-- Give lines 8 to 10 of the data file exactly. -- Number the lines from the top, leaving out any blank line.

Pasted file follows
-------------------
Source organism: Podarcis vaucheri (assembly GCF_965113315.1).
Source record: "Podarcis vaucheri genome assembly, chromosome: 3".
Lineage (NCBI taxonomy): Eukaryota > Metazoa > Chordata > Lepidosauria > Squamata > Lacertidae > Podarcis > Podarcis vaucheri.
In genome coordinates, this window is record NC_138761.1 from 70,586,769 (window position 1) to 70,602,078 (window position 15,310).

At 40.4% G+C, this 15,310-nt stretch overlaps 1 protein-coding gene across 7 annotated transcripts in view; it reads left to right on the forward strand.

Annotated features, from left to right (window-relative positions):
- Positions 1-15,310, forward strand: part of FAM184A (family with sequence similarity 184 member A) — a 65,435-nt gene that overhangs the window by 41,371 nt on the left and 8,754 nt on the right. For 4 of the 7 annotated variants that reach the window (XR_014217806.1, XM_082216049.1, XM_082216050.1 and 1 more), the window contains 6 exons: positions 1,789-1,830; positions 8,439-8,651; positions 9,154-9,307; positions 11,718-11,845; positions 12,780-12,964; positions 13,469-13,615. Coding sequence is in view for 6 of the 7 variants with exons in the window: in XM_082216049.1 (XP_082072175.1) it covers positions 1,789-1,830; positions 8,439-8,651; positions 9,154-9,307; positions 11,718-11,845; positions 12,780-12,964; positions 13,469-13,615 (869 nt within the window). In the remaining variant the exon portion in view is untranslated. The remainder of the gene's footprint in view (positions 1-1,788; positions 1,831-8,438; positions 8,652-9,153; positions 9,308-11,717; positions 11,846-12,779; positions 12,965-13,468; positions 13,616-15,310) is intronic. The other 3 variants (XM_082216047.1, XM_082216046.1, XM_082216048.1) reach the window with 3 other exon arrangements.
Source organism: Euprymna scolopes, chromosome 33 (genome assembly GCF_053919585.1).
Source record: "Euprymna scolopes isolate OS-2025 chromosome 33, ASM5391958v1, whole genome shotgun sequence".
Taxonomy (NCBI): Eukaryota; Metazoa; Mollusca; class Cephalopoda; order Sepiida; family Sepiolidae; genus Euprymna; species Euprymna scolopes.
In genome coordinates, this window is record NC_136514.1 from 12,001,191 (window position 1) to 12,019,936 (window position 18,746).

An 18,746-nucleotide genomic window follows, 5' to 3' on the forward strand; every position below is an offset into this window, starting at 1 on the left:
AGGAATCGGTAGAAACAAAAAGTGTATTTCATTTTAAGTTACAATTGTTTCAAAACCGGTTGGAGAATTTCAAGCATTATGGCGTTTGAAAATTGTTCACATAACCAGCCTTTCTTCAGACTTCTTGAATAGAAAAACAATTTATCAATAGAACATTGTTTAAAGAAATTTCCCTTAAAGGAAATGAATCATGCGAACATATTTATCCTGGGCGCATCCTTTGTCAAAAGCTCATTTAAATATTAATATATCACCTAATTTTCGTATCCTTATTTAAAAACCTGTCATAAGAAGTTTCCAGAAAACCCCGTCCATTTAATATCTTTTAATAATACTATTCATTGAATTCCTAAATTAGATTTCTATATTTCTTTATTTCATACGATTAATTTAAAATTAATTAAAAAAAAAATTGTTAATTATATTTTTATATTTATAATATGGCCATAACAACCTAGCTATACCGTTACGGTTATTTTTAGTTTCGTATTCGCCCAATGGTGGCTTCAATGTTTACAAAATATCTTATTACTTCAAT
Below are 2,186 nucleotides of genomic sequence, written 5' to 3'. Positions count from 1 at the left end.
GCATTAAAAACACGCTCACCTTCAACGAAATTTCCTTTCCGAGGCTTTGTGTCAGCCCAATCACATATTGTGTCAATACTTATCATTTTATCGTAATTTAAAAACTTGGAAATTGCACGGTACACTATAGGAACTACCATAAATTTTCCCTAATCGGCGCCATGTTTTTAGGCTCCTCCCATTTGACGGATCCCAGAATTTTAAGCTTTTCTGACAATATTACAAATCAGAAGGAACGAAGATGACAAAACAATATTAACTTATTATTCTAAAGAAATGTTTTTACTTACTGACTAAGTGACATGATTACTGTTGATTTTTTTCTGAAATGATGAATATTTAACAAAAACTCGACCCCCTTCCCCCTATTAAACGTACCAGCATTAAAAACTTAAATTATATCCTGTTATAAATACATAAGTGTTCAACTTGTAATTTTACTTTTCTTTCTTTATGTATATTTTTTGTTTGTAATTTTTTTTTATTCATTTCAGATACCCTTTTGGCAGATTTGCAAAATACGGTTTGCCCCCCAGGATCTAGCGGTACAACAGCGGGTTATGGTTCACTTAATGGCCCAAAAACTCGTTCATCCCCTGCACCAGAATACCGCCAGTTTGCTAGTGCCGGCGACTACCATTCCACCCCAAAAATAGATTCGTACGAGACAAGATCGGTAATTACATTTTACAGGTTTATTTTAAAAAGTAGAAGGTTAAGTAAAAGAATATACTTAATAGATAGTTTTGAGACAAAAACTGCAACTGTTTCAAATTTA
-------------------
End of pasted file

Source organism: Euprymna scolopes, chromosome 33 (genome assembly GCF_053919585.1).
Source record: "Euprymna scolopes isolate OS-2025 chromosome 33, ASM5391958v1, whole genome shotgun sequence".
Taxonomy (NCBI): Eukaryota; Metazoa; Mollusca; class Cephalopoda; order Sepiida; family Sepiolidae; genus Euprymna; species Euprymna scolopes.